Artist Spotlight: Activists Leo and Kathy Lara

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Leo and Katy Lara have been performing in the Midwest since 1979. How did these two talented musicians meet and what keeps their creative drive going? Read all about it in their Artist Spotlight!  

Hello Leo and Kathy, thank you both so much for taking time out of your insanely busy schedule to chat with me. First off, can you tell us a little about both of your backgrounds and what art form you teach and perform?

We are Leo and Kathy Lara, a traditional Latin-American musical duo who have been performing and educating audiences of all ages across the Americas and in the Midwest, where we live.

When did you both first become interested in music? When did you two start performing together?

Leo: As a teenager, I was a musician and political activist in Quito, Ecuador. I joined a collective of artists, actors, musicians, playwrights, dancers and poets who were concerned with the loss of our cultural identity due to foreign cultural invasions, such as from the United States and Europe. So, following in the steps of Violeta Parra, we went to the countryside to investigate and learn customs and traditions from the rural towns, many of which had existed in pre-Incan times. We brought back these traditions, stories, and art forms to share with others in the city. Also, as an Afro-Ecuadorian person from a working class background, I was very aware of the inequalities communities faced across Ecuador. So, working toward social justice has been my life’s work.

 Performing in 1993

Performing in 1993

Kathy: I was an educator and musician originally from Ely, Minnesota. I met Leo when I was volunteering at El Centro del Muchacho Trabajador [Center for the Working Child] developing a music program for the shoeshine children on the streets of Quito. We married and eventually moved to the Midwest where we saw a great need for our voices to be heard.

We believed that traditional music carried the cultural messages of Latino life and values and brought to light common themes of struggles for social justice.  We immediately found educational, cultural and political stages on which to disseminate Latin American Traditional music and its powerful messages. Our purpose was to create a cross-cultural experience for the diverse audiences and build bridges of cultural understanding.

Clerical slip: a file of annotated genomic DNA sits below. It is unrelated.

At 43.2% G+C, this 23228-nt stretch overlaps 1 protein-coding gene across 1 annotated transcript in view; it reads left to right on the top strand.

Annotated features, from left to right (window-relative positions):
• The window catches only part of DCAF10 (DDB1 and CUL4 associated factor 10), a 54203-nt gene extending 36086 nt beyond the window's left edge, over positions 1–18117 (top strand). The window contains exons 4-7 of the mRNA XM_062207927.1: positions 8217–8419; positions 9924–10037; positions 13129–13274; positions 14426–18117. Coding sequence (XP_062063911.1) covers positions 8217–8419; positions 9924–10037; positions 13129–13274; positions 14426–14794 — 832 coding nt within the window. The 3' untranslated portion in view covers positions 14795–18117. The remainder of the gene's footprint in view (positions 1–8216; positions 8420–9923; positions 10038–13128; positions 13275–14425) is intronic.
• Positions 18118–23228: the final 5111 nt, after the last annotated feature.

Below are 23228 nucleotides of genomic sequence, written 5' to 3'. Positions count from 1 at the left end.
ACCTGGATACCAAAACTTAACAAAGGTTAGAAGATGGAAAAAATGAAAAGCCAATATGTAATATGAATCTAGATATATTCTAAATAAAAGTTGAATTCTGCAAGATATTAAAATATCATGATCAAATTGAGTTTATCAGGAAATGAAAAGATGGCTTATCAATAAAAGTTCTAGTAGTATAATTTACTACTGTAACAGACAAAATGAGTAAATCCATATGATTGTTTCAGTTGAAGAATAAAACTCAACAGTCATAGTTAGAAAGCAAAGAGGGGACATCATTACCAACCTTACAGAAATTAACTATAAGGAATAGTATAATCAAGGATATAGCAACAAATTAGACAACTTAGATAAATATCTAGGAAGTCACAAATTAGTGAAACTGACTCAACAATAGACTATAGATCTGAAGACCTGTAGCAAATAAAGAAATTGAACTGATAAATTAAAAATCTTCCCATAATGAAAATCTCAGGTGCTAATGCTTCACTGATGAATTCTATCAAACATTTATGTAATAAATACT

You work in a wide variety of programs, from doing touring performances in libraries across the state to weeks-long residency programs in schools. Do you have a program type that you enjoy the best? Which one challenges you the most?

We are really proud to connect with and play for diverse audiences. We performed at many venues such as museums, libraries, radio programs, TV, clubs, churches, hospitals, schools, universities, and political rallies. We also played at many fairs and just about every folk festival in the Midwest. One of our career highlights was participating at the International New Song Festival in Quito, Ecuador that included Sweet Honey in the Rock, Holly Near and Pete Seeger.

We have reached audiences at political events, such as the Rainbow Coalition with Jesse Jackson, Artists against Apartheid with Angela Davis, Take Back the Night/Rape-Free Zones at the University of Minnesota. We enjoy scholarly venues as well: we are frequently asked to speak at symposiums and to conduct lectures at colleges and universities.  

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We have also joined groups in our community to support and collaborate with other artists, such as the Victor Jara Memorial Fund and the Resource Center of the Americas.